Sentimentalism & Spiritualism

  • Are you a sentimentalist?
  • Do you cry when you see your favorite star in tears?
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  • Do the attractive young people in cheeseburger commercials lure you to the closest burger joint?
  • Don’t you fall for the idea that eating junk and staying healthy is very much possible?
  • Don’t you believe that doing well here will fetch you a place in the heaven?
  • Do you indulge in adult bullying with your sentiments gone haywire?

Sentimental Dhritarashtra

Sentimental Dhritarashtra

If your answer to the above questions is ‘yes’ then you can be called a sentimentalist. However, from the researchers’ point of view, we all are naturally sentimental.

According to them, our feelings and emotions rule over our logic.

If you are curious about how they arrived at this conclusion?
Their answer is pretty direct-that all our decisions are driven by self-interest. Hence most of our decisions are sentimental in nature.

Well, that is to do with being sentimental and decision making. Sentimentality sure does have a place in literature but do you think it stands any chance in spirituality?

There is a lot on this subject by Advaitans both in Gita and Mahabharatam(Shanti parvam). And the text’s advice is to pull the sentimental veil away and to see the world as it truly is.

If you say you would love to do that but just can’t figure out how to do it. Then their response to that is also fairly simple-that every problem has its roots in our identifications and so does this.

Even in the vyavaharika world, we say that we have a body, a mind, and an intellect.  We do not state that we are the body or the mind or the intellect. Yet, we end up identifying with all of them and inevitably their imagined problems add up as our own. But what if we identify ourselves to that Invincible Atman and believe that everything is but an explicit expression of the Atman, including the intellect, mind and the body.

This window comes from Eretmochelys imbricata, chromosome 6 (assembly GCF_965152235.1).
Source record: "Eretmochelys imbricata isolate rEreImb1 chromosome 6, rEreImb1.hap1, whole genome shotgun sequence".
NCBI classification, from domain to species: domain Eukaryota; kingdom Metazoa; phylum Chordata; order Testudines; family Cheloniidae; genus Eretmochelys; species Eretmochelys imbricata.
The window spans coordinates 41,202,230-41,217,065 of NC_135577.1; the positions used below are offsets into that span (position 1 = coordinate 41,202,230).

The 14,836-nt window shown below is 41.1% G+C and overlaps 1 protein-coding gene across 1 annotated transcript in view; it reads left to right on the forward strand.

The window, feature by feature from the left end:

Imagined Boundaries

With that knowledge, if we could discern that neither the body nor the mind or the intellect has an individual existence. They all are nothing but the self-just like how the clay pots and plates are nothing but clay.

If we could realize this then the same knowledge could be extended to other beings around us.

love-your-neighbor-sign-god

I know this whole thing sounds simple in theory but in practice, it demands all our patience and perseverance. Yet entirely doable 🙂

Srimad Bhagavad Gita:

Bahūnāṁ janmanām ante jñānavān māṁ prapadyate
vāsudevaḥ sarvam iti sa mahātmā su-durlabhaḥ// 7,19

A man who has attained this true knowledge(knowledge of the Self/Atman) worships me as Atman. He understands that everything is Atman and there exists nothing except Atman. Such a man is extremely rare.

Pictures: Internet

 

Balance Of Intimacy and Independence

“Let there be spaces in your togetherness,

And let the winds of the heavens dance between you.

Love one another but make not a bond of love:

Let it rather be a moving sea between the shores of your souls.

Fill each other’s cup but drink not from one cup.

Give one another of your bread but eat not from the same loaf.

Sing and dance together and be joyous, but let each one of you be alone,

Even as the strings of a lute are alone though they quiver with the same music.

Give your hearts, but not into each other’s keeping.

For only the hand of Life can contain your hearts.

And stand together, yet not too near together:

For the pillars of the temple stand apart,

And the oak tree and the cypress grow not in each other’s shadow.”

This difficult balance of intimacy and independence is what the great Lebanese-American artist, poet, and philosopher Kahlil Gibran (January 6, 1883–April 10, 1931) explores with uncommon insight and poetic precision in a passage from his 1923 masterwork The Prophet

 

Credit: brainpickings